This is a plain English summary of an original research article
People who are given extra information about preparing for their colonoscopy are likely to have clearer bowels before the procedure, meaning it is more likely to be successful. About a quarter of people currently having colonoscopy are poorly prepared and this prevents a good view of the whole bowel. Better preparation allows more accurate diagnoses, shorter procedures and fewer repeat procedures. This could lower costs.
The seven trials included in this evidence review all used different patient education interventions. These included illustrated printed materials, videos, group education sessions and telephone reminders. While six of the seven studies showed an improvement in bowel preparation, there is not enough evidence to show that one method worked better than any other.
Three of the included trials were carried out in the US, and four in Asia. Similar preparations for colonoscopy are used in the UK, and given the large number of colonoscopies carried out, for screening, diagnosis and monitoring simple ways to improve detection of abnormalities are welcome.
Why was this study needed?
Colonoscopy inspects the whole of the large bowel with a flexible tube and camera. It is a useful test for identifying growths and for taking biopsy samples of abnormal looking areas of the bowel lining.
Preparation involves drinking only clear liquids the day before and taking laxatives. This can be off-putting for patients. Bowel contents obscure the view and this means that the procedure takes longer or has to be repeated on another day. Polyps (growths) may also be missed.
Around 150 colonoscopies are performed per 10,000 people in England every year, each costing the NHS about £532. An estimated 17% to 33% of procedures are not adequately prepared. Good patient information is needed to ensure patients follow colonoscopy preparation instructions properly. This review tried to find out what type of information works best.
What did this study do?
This systematic review looked for randomised trials or quasi-randomised trials that investigated how well patient education interventions worked to improve bowel preparation before colonoscopy. Researchers found seven suitable trials including 2,660 adults.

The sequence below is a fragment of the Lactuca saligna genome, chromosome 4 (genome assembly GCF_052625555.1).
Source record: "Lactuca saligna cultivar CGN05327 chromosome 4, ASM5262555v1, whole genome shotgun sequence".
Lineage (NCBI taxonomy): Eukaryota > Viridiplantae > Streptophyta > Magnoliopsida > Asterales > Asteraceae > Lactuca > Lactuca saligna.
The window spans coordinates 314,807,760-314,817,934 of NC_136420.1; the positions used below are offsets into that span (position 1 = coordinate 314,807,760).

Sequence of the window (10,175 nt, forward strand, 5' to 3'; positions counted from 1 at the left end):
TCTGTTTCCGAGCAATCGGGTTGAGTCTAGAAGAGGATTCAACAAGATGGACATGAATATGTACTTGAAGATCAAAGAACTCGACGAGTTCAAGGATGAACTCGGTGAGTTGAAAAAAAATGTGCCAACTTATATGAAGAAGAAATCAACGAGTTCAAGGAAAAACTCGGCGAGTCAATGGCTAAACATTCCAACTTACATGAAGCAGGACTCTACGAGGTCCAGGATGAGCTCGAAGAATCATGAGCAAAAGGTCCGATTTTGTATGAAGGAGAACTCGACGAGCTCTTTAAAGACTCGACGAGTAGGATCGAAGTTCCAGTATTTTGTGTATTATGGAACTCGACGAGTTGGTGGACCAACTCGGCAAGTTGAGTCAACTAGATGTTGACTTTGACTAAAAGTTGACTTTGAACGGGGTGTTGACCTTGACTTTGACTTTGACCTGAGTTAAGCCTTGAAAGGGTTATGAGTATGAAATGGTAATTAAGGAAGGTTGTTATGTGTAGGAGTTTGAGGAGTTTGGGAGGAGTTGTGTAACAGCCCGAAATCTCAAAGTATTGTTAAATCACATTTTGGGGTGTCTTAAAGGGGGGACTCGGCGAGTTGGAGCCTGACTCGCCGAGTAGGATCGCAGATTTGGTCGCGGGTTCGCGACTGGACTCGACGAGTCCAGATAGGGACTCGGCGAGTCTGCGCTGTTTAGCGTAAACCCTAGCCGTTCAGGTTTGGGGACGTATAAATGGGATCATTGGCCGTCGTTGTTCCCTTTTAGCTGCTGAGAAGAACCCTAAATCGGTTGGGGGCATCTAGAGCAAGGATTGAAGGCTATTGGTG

The trials were too different from each other to allow pooling of their results. They used three different scales to assess bowel preparation success. The definition of “usual care” also varied but all included written instructions in some form.
The interventions tested were all different: three trials used printed materials (a cartoon visual aid and illustrated brochures), two tested videos (one online and one in a group setting), one looked at telephone calls made by doctors the day before the colonoscopy, and one looked at a face-to-face group intervention. The endoscopist in the trials was unaware of the group that each patient had been allocated to and trials were scored at a low or moderate risk of bias.
What did it find?
- Six out of the seven included trials showed that the patient education intervention tested improved the quality of bowel preparation.
- One study of 218 people used the Aronchick scale, which uses the terms inadequate, poor, fair, good and excellent for bowel preparation. Eighty one per cent of bowel preparations in the intervention group were rated as “good” or “excellent”, compared to 48% in the usual care group (p<0.001). This intervention was a group video, followed by a question and answer session with a doctor.
- Three studies used the Ottawa Bowel Preparation Scale, which gives a score from 0 to 14, with 14 being the worst preparation. All three showed a lower score in the intervention groups. In one trial about 10% of people had better preparation (a score less than 6) 82% in the intervention group compared to 70% in the control group (p=0.001). Interventions included a phone call the day before the procedure to remind people about how to prepare; a short online video, and an educational booklet.
- A group education session led by a doctor and a cartoon visual aid also led to about 10% improvement in the numbers with satisfactory scores. One unsuccessful intervention was a visual aid with pictures.
What does current guidance say on this issue?
There is no UK-wide guidance on bowel preparation for colonoscopy, or advice on informing patients about how to prepare properly. Guidance published in 2015 from the American Society for Gastrointestinal Endoscopy and guidance published in 2013 from the European Society of Gastrointestinal Endoscopy both recommend that instructions for bowel preparation should be given verbally, as well as written down.
An online search shows that many UK hospitals produce their own written instructions for colonoscopy preparation, which vary somewhat from hospital to hospital.
What are the implications?
This review found that, compared to usual care, patient education interventions improve the quality of bowel preparation. This could cut costs by reducing the number of procedures that have to be repeated.
The lack of national guidance means practice across the UK varies. The review could not draw any conclusions about which patient education interventions are most effective, but it appears that detailed instructions can improve preparation. Hospitals could consider which interventions, including face-to-face, video and printed materials, are feasible for them.
The authors suggest that hospitals review the effectiveness of their existing procedures, then test any changes made in a standardised way.
Citation and Funding
Kurlander JE, Sondhi AR, Waljee A, et al. How Efficacious Are Patient Education Interventions to Improve Bowel Preparation for Colonoscopy? A Systematic Review. PLoS One. 2016;11(10):e0164442
Waljee A’s research is funded by a VA HSR&D CDA-2 Career Development Award 1IK2HX000775.
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